We didn't go on annual family vacations. My parents were divorced. Vacations weren't a priority of ours. I had been north of the Mason Dixon line once. I went to Disney World when I was five. I didn't get out of Mississippi much.
So when I got older and I started hearing stories about vacations and adventures, I decided that it was my turn.
I wanted to go. To see. To do. To explore. To experience. I wanted to go on road trips.
If there was an opportunity to get away, my friends would tell you I was good for it. Nashville. Atlanta. Gulf Shores. New Orleans. Dallas.
It wasn't until May 2017 that my chance to get above the Mason Dixon line came. Wayyyyy West of it, actually.
I got a chance to live in San Francisco, CA, the tech and start-up capital of the country.
Home of Uber, Adobe, Facebook, and Google just a train ride down to Silicon Valley. The most expensive housing market in the country. The city that eggs in a grocery store are $4. I believed I could never live in SF because it was way over my head, but I thought the opportunity to temporarily live there was once in a lifetime.
I fell in love with San Francisco and did things I had never done before. I went hiking. I ate fancy food. I met some of the smartest people on the planet. I learned about the advertising industry. I worked on accounts like The North Face. I helped put a full campaign pitch together in 2 weeks. I experienced. I observed. I fell in love with California. I found a piece of myself in San Francisco.
"What's next?" -Everyone. All. Summer. Long.
In the same breath (of a summer. Lol), I got to live a lifelong dream and go to Los Angeles. We stayed in West Hollywood and went to Santa Monica. You know. Tourist things. I was getting my trip fix. I learned a little about my soul in LA, but that's for another article.
Two weeks later, I flew to the East coast and saw the Statue of Liberty for the first time. It registered to me that people from all of the world come to New York City just to see these things. I was an American. It felt like a right of passage for me. The same trip taught me that I hated New York City. I had an interview with a MAJOR agency, and respectfully declined when I realized that wasn't the place for me. Also, the rats?? People are mean. And they just need to vacation to the West coast or go to a BBQ down South and take a chill pill or something.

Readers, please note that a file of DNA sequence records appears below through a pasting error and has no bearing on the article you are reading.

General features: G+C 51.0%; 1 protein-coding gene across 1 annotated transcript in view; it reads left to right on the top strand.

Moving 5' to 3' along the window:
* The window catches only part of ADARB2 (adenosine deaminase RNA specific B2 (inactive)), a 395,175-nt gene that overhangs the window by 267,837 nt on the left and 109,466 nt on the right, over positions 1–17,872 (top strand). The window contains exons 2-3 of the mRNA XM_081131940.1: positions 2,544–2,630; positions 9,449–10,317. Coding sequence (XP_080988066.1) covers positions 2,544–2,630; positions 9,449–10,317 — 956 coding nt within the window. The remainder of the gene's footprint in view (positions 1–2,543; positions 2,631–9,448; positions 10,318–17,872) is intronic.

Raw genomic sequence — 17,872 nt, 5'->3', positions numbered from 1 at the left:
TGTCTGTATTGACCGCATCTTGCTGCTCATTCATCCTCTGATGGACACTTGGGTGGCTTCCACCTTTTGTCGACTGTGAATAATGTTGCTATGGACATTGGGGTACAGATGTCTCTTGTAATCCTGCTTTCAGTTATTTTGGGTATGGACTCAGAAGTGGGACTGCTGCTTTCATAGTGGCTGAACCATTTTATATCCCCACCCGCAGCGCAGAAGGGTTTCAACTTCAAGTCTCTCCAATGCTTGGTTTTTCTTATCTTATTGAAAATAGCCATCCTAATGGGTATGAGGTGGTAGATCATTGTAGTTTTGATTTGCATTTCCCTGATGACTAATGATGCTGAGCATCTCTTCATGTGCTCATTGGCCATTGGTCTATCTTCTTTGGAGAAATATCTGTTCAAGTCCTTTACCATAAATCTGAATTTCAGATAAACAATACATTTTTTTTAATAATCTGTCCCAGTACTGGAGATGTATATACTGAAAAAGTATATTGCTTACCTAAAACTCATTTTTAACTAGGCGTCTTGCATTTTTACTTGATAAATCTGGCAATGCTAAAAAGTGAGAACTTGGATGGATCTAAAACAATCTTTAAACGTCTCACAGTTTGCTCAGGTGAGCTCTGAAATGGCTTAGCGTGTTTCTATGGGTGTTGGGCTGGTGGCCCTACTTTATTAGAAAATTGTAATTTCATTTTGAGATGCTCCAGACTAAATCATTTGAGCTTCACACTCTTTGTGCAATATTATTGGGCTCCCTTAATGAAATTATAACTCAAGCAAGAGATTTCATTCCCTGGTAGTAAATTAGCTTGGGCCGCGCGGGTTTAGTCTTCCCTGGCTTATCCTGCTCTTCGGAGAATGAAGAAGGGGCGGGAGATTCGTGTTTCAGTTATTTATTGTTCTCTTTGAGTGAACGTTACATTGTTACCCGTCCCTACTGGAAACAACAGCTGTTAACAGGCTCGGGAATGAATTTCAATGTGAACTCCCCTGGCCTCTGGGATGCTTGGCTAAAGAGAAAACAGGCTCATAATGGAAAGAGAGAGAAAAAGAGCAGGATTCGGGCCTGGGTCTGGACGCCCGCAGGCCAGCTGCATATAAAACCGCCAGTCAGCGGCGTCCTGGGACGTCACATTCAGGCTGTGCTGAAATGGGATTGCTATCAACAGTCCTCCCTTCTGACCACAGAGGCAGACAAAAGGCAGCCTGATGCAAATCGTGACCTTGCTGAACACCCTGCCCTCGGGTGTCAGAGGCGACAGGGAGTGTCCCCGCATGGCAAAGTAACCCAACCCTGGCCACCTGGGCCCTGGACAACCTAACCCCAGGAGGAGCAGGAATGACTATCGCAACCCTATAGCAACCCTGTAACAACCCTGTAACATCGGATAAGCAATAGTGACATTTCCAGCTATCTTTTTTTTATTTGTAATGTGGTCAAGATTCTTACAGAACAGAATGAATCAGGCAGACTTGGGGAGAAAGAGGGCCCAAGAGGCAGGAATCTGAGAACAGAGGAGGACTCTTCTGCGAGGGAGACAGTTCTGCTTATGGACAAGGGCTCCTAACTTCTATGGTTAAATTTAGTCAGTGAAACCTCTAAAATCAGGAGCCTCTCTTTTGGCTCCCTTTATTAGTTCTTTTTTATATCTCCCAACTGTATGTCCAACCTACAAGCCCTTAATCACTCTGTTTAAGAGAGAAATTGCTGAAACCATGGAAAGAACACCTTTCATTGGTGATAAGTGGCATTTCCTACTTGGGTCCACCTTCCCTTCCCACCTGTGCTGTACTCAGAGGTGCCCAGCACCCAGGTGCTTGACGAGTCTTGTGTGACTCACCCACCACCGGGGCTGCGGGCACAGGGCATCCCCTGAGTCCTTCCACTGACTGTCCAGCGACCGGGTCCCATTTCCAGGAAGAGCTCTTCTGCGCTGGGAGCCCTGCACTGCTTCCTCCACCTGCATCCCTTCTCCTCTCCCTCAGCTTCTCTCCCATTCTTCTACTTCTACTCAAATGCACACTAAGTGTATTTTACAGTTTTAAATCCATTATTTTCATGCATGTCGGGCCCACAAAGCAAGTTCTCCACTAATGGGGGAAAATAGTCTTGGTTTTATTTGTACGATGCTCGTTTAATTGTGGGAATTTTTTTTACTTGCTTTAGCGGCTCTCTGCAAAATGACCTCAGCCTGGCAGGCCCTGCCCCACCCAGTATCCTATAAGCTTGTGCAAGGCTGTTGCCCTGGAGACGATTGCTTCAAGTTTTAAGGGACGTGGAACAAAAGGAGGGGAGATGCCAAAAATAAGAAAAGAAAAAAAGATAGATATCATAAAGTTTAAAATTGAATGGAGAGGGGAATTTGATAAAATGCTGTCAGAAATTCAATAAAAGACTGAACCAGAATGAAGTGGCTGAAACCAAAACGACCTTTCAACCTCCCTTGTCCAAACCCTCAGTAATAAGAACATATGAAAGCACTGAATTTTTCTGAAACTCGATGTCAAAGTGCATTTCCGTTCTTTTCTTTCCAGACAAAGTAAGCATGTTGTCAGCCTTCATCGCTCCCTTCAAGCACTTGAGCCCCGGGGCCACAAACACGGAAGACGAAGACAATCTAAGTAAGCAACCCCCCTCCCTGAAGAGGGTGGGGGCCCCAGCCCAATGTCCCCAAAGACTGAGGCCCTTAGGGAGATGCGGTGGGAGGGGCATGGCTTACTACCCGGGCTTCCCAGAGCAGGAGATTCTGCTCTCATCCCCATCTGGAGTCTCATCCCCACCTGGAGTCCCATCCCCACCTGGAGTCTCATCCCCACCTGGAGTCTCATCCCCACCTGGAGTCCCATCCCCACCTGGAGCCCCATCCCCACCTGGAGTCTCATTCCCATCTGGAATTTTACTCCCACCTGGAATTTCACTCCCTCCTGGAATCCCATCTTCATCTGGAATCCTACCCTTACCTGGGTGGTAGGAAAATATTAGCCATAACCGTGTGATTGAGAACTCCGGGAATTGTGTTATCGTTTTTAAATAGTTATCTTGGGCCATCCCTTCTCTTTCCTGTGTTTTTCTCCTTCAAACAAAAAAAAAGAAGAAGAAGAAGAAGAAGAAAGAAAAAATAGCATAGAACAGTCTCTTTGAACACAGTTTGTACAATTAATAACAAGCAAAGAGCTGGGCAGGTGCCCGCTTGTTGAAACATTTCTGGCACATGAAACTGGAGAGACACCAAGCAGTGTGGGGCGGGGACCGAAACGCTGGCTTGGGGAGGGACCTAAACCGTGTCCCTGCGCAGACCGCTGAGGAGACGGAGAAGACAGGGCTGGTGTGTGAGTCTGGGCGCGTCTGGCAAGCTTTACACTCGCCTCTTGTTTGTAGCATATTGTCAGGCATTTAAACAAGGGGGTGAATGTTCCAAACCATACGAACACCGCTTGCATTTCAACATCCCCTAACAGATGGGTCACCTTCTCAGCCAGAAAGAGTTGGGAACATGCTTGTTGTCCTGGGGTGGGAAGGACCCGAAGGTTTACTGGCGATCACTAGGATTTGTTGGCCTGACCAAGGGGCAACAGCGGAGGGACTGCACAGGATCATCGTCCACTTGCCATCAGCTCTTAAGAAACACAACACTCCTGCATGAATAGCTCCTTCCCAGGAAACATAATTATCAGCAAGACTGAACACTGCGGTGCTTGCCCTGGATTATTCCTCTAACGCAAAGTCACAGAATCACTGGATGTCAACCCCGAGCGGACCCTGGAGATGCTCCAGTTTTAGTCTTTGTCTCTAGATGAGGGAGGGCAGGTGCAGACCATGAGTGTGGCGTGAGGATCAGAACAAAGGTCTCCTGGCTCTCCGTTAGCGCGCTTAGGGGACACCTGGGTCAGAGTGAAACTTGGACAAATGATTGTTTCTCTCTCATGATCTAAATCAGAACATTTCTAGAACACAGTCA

Throughout the turn up, the networking, and the photos, I was using these experiences to learn more about myself. Within every city and every experience was there was something new to learn. Whether it was what I liked and didn't like about its lifestyle or about myself. Whether it was the types of people I wanted to surround myself with, and the circles I wanted to avoid.
It was all guiding me in one direction. I just didn't know what direction it was yet.
But the whole time, I was doing something wrong.
This summer I battled with anxiety. One piece of this puzzle was not knowing what the future would bring. I set timelines and deadlines for myself. I was hard on myself. I would decide to stay in on Saturday nights and look for jobs on LinkedIn. Fast forward to when things got real around July 5th. I told myself I had to have a plan and a job by August 1st or I'd be a failure.
I thought that it was up to me to have life all figure out that very day. That very moment. I realized I was doing this wrong.
I thought I had it all figured out. I thought I would be moving to Dallas and working at an agency I had admired for years. Then I would save up, get my life together, get used to adulting, and move back out to California in 3-5 years. August 1st came and I had no job. I was wrong again.
It was my last day in San Francisco that things changed. I received an offer in San Diego, California. Cool. But something didn't feel right. The next day I flew to NYC and attended the Face of Talent, a week long of networking, workshops, Happy Hours, and agency visits. It would be my last day in New York City, 10 days after August 1st, that things became clearer to me.
I received an offer from a place in a city that I literally never looked in. I didn't look because I thought I was in over my head. I mean, it's the most expensive city to live in in the country. But it was an offer that I felt amazing about. It wasn't in Dallas. It wasn't in San Diego. It was in San Francisco. It was the same people that took a chance on me back in February as an intern that decided to take a chance on me on August 11th, 2017.
Life is a road trip. It's not about getting it right every single time. It's about getting lost and having to figure it out and getting back on the right track. It's about opening your heart and your mind to places, people, and experiences different than what you are used to. I thought I knew exactly where I was going and how I was going to get there. I was wrong. It took a few road blocks and curves to put me on the right path... but I'm where I'm suppose to be. I was trying to create my own road and God said, "Nahhhhhh." The right time for me to be in California was not in 3-5 years. The time is now.
Life's really just a road trip. Buckle up and enjoy that sh*t before it's over. It's ok to not have it all figured out. Embrace the detours.
I'm going going back back to Cali Cali. Can't wait for you all to ride this new wave with me.